Page:Our Philadelphia (Pennell, 1914).djvu/128

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devil I knew was waiting for me somewhere lurked behind it, and have seen in its pretentious aping of New York fashion the sin in which Philadelphia, as the Sinful World, must abound. I cannot say why it seemed to me, and still seems, so odious, for there were other interruptions to the monotony I delighted in—the beautiful open spaces and great trees about the Pennsylvania Hospital and St. Peter's; the old Mint which, with its severe classical façade, seemed to reproach the frivolity of the Chestnut Street store windows on every side of it; General Paterson's square grey house with long high-walled garden at Thirteenth and Locust; the big yellow Dundas house at Broad and Walnut, with its green enclosure and the magnolia for whose blossoming I learnt to watch with the coming of spring; that other garden with wide-spreading trees opposite my Grandfather's at Eleventh and Spruce: old friends these quickly grew to be, kindly landmarks on the way when I took the walks that were so solitary in those early days, through streets where it was seldom I met anybody I knew, for the Convent had made me a good deal of a stranger in my native town,—where it was seldom, indeed, I met anybody at all.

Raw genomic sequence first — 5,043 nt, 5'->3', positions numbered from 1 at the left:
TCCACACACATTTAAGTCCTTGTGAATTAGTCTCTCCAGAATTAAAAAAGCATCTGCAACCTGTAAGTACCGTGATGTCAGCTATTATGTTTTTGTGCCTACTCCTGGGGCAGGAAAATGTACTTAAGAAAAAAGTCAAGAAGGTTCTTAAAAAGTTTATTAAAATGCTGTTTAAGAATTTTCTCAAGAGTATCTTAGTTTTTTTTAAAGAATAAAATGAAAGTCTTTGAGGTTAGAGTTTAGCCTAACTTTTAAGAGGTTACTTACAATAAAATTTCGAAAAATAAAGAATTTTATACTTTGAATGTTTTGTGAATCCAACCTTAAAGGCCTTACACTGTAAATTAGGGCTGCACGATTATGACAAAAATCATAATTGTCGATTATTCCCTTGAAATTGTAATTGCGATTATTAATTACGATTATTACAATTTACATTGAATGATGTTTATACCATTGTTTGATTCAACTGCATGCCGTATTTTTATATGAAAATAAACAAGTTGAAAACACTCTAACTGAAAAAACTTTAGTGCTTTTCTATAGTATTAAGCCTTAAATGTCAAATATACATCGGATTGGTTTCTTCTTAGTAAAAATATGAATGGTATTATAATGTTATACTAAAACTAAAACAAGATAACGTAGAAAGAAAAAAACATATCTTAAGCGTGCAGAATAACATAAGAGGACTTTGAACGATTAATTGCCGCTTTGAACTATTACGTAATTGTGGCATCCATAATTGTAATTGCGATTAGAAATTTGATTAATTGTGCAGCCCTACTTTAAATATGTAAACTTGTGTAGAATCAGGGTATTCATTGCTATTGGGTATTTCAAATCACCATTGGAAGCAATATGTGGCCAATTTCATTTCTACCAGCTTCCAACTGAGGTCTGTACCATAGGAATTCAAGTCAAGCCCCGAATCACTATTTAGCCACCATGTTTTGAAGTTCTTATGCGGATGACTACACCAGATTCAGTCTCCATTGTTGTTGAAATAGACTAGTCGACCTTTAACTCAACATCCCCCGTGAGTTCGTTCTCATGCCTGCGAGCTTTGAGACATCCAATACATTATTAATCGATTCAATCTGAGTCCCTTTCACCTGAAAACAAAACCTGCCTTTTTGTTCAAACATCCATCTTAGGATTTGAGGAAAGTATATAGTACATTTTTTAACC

When I went out, I usually turned in the direction of Spruce and Pine, for to turn in the other, towards Walnut, was to be at once in the business part of the town where Philadelphia women preferred not to be seen, having no